Memories of a Booth Worker


In a previous post about the election, I mentioned the people you see at the polling place handing out How-to-Vote cards. What kind of people give up their Saturday to do this seemingly boring and thankless job?

A long time ago, in a suburb far, far away from here, I was one of those people. I can’t recall exactly when I first did it but it would have been some time in the 1980s and as surprising as it may seem today I did it for the Liberal Party. I was a Liberal voter in those days and for a few years even a member of the party. In my defence, they were not such a right-wing party then as they are today.

I think that the first time I helped out was outside of my own electorate, the mother of a friend of mine was involved in the party and she asked or maybe I offered to help out on election day. Prior to 1984, the names of political parties did not appear on ballot papers so it actually was useful to have a card to look at if you were not certain who some of the candidates were.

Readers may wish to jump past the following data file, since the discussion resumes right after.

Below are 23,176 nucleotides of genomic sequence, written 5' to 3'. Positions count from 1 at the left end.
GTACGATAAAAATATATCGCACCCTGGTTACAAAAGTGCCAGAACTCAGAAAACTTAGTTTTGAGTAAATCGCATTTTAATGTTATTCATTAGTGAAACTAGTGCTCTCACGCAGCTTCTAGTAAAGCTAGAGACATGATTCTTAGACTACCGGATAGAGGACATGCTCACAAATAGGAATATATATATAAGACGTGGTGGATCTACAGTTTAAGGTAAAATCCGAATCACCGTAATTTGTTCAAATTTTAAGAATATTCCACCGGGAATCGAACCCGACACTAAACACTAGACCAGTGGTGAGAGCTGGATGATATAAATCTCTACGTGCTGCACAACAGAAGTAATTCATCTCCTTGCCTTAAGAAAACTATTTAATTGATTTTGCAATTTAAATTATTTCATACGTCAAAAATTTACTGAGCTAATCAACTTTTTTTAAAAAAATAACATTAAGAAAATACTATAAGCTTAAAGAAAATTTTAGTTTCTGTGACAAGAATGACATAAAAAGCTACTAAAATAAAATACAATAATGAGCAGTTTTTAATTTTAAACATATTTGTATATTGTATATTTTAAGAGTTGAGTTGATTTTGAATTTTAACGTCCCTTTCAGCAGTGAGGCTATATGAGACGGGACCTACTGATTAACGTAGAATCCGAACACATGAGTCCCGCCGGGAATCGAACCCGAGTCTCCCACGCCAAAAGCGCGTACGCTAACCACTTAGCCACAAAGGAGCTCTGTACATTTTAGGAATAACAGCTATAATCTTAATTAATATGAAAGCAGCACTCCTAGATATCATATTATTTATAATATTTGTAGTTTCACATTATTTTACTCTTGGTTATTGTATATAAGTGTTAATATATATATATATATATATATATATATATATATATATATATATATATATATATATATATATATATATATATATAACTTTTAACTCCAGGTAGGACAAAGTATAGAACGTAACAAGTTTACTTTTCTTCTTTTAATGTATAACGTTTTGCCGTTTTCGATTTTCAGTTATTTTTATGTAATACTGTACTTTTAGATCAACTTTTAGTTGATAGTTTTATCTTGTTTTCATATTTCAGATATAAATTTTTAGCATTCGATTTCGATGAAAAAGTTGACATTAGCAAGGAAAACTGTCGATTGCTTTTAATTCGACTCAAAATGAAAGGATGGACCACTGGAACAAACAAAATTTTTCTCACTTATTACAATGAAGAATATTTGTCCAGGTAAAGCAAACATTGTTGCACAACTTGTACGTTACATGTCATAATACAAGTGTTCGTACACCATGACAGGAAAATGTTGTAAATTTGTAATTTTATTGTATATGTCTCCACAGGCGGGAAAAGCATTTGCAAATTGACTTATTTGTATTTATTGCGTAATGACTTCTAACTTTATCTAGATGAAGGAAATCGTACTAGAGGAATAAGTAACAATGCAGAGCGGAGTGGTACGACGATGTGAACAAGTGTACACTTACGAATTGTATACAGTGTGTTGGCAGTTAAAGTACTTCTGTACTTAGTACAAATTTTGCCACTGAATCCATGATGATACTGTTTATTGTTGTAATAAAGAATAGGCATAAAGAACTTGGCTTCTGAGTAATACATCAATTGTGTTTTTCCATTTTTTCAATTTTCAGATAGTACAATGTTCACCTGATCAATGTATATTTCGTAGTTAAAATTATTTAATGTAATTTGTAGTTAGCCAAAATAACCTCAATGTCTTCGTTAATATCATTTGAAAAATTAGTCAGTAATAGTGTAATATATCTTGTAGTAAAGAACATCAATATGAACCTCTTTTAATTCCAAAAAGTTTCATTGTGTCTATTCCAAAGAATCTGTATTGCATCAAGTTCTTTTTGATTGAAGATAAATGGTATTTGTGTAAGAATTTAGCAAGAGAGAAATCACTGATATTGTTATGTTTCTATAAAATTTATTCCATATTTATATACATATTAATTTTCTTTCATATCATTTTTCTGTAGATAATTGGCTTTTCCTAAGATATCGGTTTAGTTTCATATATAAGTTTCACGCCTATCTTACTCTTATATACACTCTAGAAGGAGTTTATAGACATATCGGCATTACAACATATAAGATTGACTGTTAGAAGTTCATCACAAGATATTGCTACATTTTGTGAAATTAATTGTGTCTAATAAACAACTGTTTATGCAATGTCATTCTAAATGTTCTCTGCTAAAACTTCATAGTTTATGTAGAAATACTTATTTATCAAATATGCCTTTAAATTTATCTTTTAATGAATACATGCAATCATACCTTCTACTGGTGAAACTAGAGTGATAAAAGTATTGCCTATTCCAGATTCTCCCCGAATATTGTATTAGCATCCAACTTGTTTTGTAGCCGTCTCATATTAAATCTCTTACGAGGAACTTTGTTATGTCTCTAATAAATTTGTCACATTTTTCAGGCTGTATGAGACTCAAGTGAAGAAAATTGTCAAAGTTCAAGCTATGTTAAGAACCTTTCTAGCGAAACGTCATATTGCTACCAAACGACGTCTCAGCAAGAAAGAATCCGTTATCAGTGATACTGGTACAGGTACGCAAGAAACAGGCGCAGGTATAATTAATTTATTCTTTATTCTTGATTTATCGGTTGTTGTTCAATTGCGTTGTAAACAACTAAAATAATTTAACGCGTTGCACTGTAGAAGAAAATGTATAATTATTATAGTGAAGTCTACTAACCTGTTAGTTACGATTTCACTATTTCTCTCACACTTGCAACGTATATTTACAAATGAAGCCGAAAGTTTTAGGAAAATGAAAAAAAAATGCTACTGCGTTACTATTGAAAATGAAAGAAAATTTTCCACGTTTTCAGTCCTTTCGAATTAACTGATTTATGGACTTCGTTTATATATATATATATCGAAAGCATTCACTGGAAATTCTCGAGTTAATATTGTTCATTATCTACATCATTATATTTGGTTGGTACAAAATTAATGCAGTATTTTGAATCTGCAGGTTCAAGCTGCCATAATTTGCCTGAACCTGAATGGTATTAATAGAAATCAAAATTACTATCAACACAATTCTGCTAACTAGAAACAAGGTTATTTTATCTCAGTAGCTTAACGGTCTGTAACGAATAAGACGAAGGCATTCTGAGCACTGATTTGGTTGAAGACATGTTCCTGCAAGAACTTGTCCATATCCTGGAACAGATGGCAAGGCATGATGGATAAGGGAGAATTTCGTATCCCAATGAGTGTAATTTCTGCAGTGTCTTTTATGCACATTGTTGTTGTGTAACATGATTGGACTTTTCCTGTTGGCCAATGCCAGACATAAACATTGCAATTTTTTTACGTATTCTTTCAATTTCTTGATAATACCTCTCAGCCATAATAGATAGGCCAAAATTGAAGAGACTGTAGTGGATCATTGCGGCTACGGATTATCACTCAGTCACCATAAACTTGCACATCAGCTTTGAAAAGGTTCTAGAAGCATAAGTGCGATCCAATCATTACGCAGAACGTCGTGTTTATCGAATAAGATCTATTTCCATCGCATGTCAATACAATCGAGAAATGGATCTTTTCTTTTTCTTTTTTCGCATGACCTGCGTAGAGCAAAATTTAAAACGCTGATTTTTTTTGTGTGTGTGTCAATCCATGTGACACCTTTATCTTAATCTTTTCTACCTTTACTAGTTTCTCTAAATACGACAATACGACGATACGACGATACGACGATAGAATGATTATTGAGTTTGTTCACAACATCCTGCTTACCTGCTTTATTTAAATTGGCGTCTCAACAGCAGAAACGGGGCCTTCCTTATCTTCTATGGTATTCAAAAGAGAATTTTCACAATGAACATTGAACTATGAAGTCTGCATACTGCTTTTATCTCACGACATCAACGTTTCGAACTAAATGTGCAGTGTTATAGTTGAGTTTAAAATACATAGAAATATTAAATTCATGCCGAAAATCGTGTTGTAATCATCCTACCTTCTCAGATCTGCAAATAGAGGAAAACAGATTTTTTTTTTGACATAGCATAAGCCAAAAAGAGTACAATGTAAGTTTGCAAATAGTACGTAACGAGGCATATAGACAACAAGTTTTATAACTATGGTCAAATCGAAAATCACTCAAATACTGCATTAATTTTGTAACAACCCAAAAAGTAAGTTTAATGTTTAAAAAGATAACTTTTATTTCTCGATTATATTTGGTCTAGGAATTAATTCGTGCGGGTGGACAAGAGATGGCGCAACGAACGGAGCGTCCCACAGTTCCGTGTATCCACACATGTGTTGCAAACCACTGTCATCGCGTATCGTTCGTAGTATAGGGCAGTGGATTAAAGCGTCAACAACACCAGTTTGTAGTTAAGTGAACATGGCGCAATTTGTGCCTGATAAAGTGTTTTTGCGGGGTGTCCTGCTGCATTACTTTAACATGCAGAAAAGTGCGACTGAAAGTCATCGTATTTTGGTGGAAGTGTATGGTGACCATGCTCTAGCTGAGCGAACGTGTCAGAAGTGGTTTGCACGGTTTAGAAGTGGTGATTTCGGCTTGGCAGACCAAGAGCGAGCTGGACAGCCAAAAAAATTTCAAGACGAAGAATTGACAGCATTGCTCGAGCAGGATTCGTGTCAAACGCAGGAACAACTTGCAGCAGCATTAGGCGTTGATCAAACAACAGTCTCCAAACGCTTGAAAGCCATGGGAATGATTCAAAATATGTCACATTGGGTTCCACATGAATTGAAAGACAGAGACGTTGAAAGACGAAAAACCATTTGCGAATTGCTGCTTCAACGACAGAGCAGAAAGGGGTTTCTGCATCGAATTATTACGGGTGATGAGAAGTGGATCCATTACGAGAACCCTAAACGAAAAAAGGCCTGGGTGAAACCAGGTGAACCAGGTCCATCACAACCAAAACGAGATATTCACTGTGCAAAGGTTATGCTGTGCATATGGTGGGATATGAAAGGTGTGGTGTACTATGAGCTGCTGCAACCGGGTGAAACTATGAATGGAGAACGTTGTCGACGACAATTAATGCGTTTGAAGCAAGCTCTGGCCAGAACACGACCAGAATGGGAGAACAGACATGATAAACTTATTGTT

I have to admit I was a bit apprehensive about it the first time I went but I found that it was mostly a positive experience every time I did it and not always for the reason you might expect.

Liberal How-to-Vote, Divisions of Melbourne and Melbourne Ports
It was quite interesting to see how people would react as they arrived at the polling place. Some made it quite obvious who they were voting for or who they were not voting for by their treatment of the volunteers. Some would very pointedly refuse to take a card from one party or make a big deal of taking one from another. Others would hurry past trying not to make eye contact with any of us. Some people would take a card from everyone, either to be polite or so there would be no clue to their intentions, while others would politely refuse, saying that they had brought one from home or that they already knew how they were voting. The vast majority of them were civil, at least in my experience. I don’t know if other volunteers had people who were rude to them. I daresay it did happen. Although people were not as waste conscious back then quite a few did come back to us after voting and return the cards to be reused rather than throwing them away.